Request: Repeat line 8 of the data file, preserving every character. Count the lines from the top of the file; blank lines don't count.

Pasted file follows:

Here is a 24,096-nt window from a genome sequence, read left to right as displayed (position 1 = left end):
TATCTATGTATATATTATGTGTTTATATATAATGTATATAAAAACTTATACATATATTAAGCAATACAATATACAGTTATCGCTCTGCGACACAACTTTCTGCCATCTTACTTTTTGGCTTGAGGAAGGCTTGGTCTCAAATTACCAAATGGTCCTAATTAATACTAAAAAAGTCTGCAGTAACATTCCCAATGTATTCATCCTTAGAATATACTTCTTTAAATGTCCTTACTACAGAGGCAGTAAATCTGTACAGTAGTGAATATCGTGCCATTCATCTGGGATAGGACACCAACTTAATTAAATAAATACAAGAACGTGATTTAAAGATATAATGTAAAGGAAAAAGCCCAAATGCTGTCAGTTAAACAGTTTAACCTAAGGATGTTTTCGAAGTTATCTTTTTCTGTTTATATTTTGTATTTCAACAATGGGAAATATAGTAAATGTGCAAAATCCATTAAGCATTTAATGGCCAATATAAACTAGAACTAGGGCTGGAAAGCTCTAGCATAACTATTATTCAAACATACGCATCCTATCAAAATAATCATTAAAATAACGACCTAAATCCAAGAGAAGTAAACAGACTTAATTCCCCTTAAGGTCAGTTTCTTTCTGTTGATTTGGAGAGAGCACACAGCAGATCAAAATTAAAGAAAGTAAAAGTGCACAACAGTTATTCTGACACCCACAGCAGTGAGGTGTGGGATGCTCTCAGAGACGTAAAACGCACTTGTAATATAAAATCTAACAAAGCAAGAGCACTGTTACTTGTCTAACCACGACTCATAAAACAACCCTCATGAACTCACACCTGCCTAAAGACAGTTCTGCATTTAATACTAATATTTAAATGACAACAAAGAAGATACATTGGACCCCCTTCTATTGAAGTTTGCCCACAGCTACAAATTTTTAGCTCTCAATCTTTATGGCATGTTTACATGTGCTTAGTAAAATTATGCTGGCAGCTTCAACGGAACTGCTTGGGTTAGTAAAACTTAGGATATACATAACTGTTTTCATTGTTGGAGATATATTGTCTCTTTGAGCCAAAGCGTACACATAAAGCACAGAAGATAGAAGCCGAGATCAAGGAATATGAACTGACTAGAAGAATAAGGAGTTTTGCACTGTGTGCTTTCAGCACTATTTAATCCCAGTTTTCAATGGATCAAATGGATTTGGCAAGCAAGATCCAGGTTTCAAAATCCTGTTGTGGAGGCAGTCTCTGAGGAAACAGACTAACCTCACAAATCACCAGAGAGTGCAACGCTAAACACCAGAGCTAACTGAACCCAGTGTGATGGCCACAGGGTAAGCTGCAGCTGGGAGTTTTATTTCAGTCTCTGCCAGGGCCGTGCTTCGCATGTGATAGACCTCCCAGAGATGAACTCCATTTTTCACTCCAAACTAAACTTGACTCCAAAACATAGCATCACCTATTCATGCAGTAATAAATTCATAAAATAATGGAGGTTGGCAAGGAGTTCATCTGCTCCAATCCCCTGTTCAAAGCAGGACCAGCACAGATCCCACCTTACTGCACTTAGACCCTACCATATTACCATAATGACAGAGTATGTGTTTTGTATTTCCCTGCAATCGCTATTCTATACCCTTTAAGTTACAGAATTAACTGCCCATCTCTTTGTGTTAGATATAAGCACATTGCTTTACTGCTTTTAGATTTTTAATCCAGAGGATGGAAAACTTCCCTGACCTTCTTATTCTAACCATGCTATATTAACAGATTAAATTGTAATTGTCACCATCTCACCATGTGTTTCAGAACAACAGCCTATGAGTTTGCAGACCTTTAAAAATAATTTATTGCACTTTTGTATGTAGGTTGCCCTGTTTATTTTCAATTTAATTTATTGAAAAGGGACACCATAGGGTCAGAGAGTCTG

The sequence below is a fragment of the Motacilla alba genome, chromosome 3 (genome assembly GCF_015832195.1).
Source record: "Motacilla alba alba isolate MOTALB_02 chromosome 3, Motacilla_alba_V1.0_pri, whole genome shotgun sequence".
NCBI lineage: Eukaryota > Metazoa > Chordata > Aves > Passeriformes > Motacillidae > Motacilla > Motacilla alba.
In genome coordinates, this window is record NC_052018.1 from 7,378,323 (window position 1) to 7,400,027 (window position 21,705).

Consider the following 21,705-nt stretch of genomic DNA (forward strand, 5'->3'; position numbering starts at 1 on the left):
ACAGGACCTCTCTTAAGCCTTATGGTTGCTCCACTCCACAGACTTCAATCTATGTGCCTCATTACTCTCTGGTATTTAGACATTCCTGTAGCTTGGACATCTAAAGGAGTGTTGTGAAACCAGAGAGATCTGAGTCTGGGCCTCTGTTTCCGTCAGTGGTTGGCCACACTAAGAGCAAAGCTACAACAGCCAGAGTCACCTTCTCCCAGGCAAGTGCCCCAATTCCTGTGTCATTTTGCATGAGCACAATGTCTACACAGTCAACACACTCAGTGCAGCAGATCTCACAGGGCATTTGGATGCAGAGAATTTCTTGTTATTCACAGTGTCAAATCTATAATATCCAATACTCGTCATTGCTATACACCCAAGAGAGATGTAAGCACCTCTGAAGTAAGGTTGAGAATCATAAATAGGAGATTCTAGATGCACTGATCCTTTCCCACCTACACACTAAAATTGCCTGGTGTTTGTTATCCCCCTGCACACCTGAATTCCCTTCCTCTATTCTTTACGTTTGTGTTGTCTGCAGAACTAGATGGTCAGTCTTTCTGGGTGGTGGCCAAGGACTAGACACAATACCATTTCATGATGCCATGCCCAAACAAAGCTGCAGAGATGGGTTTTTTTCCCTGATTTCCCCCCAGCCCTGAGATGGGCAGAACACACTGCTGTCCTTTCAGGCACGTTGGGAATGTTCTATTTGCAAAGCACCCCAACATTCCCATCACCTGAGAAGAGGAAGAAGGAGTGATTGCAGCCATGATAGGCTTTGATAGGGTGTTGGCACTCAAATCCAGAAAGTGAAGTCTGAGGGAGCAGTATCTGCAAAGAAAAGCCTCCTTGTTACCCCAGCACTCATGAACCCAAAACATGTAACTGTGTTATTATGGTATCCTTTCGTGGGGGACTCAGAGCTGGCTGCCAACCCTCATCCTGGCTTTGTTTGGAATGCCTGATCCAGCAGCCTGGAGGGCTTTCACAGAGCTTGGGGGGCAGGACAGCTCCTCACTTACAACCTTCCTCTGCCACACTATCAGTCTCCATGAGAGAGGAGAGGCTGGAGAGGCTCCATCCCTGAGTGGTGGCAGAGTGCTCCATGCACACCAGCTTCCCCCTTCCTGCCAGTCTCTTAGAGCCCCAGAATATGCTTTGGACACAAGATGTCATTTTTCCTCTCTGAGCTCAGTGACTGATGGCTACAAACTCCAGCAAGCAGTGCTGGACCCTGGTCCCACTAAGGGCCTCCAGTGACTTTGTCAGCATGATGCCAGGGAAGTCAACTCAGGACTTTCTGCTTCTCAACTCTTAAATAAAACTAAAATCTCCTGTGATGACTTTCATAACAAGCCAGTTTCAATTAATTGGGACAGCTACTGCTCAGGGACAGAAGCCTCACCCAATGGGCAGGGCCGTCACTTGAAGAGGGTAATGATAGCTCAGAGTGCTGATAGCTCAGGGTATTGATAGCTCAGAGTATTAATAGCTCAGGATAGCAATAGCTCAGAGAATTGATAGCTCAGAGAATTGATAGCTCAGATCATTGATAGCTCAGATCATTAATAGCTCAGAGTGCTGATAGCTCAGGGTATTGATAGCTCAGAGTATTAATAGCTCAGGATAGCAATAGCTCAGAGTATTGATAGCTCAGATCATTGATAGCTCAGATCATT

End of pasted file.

ACAGGACCTCTCTTAAGCCTTATGGTTGCTCCACTCCACAGACTTCAATCTATGTGCCTCATTACTCTCTGGTATTTAGACATTCCTGTAGCTTGGACATCTAAAGGAGTGTTGTGAAACCAGAGAGATCTGAGTCTGGGCCTCTGTTTCCGTCAGTGGTTGGCCACACTAAGAGCAAAGCTACAACAGCCAGAGTCACCTTCTCCCAGGCAAGTGCCCCAATTCCTGTGTCATTTTGCATGAGCACAATGTCTACACAGTCAACACACTCAGTGCAGCAGATCTCACAGGGCATTTGGATGCAGAGAATTTCTTGTTATTCACAGTGTCAAATCTATAATATCCAATACTCGTCATTGCTATACACCCAAGAGAGATGTAAGCACCTCTGAAGTAAGGTTGAGAATCATAAATAGGAGATTCTAGATGCACTGATCCTTTCCCACCTACACACTAAAATTGCCTGGTGTTTGTTATCCCCCTGCACACCTGAATTCCCTTCCTCTATTCTTTACGTTTGTGTTGTCTGCAGAACTAGATGGTCAGTCTTTCTGGGTGGTGGCCAAGGACTAGACACAATACCATTTCATGATGCCATGCCCAAACAAAGCTGCAGAGATGGGTTTTTTTCCCTGATTTCCCCCCAGCCCTGAGATGGGCAGAACACACTGCTGTCCTTTCAGGCACGTTGGGAATGTTCTATTTGCAAAGCACCCCAACATTCCCATCACCTGAGAAGAGGAAGAAGGAGTGATTGCAGCCATGATAGGCTTTGATAGGGTGTTGGCACTCAAATCCAGAAAGTGAAGTCTGAGGGAGCAGTATCTGCAAAGAAAAGCCTCCTTGTTACCCCAGCACTCATGAACCCAAAACATGTAACTGTGTTATTATGGTATCCTTTCGTGGGGGACTCAGAGCTGGCTGCCAACCCTCATCCTGGCTTTGTTTGGAATGCCTGATCCAGCAGCCTGGAGGGCTTTCACAGAGCTTGGGGGGCAGGACAGCTCCTCACTTACAACCTTCCTCTGCCACACTATCAGTCTCCATGAGAGAGGAGAGGCTGGAGAGGCTCCATCCCTGAGTGGTGGCAGAGTGCTCCATGCACACCAGCTTCCCCCTTCCTGCCAGTCTCTTAGAGCCCCAGAATATGCTTTGGACACAAGATGTCATTTTTCCTCTCTGAGCTCAGTGACTGATGGCTACAAACTCCAGCAAGCAGTGCTGGACCCTGGTCCCACTAAGGGCCTCCAGTGACTTTGTCAGCATGATGCCAGGGAAGTCAACTCAGGACTTTCTGCTTCTCAACTCTTAAATAAAACTAAAATCTCCTGTGATGACTTTCATAACAAGCCAGTTTCAATTAATTGGGACAGCTACTGCTCAGGGACAGAAGCCTCACCCAATGGGCAGGGCCGTCACTTGAAGAGGGTAATGATAGCTCAGAGTGCTGATAGCTCAGGGTATTGATAGCTCAGAGTATTAATAGCTCAGGATAGCAATAGCTCAGAGAATTGATAGCTCAGAGAATTGATAGCTCAGATCATTGATAGCTCAGATCATTAATAGCTCAGAGTGCTGATAGCTCAGGGTATTGATAGCTCAGAGTATTAATAGCTCAGGATAGCAATAGCTCAGAGTATTGATAGCTCAGATCATTGATAGCTCAGATCATT